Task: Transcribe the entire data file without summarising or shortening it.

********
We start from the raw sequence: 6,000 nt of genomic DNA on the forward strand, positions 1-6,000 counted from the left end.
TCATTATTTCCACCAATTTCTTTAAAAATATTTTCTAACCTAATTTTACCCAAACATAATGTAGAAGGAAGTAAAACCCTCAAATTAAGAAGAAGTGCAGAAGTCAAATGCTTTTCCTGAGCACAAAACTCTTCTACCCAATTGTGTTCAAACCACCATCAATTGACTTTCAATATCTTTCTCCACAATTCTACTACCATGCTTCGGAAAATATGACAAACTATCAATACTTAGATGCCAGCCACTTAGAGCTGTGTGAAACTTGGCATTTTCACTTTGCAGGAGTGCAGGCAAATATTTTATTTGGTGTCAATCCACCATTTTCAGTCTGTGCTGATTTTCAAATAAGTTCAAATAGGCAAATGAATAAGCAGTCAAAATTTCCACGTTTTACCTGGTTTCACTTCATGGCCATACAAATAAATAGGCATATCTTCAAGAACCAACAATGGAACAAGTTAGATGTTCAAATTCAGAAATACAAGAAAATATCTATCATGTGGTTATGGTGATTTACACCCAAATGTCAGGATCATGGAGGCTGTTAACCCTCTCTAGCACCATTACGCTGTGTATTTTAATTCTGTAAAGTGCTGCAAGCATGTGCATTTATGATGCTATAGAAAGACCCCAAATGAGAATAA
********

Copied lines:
We start from the raw sequence: 6,000 nt of genomic DNA on the forward strand, positions 1-6,000 counted from the left end.
TCATTATTTCCACCAATTTCTTTAAAAATATTTTCTAACCTAATTTTACCCAAACATAATGTAGAAGGAAGTAAAACCCTCAAATTAAGAAGAAGTGCAGAAGTCAAATGCTTTTCCTGAGCACAAAACTCTTCTACCCAATTGTGTTCAAACCACCATCAATTGACTTTCAATATCTTTCTCCACAATTCTACTACCATGCTTCGGAAAATATGACAAACTATCAATACTTAGATGCCAGCCACTTAGAGCTGTGTGAAACTTGGCATTTTCACTTTGCAGGAGTGCAGGCAAATATTTTATTTGGTGTCAATCCACCATTTTCAGTCTGTGCTGATTTTCAAATAAGTTCAAATAGGCAAATGAATAAGCAGTCAAAATTTCCACGTTTTACCTGGTTTCACTTCATGGCCATACAAATAAATAGGCATATCTTCAAGAACCAACAATGGAACAAGTTAGATGTTCAAATTCAGAAATACAAGAAAATATCTATCATGTGGTTATGGTGATTTACACCCAAATGTCAGGATCATGGAGGCTGTTAACCCTCTCTAGCACCATTACGCTGTGTATTTTAATTCTGTAAAGTGCTGCAAGCATGTGCATTTATGATGCTATAGAAAGACCCCAAATGAGAATAA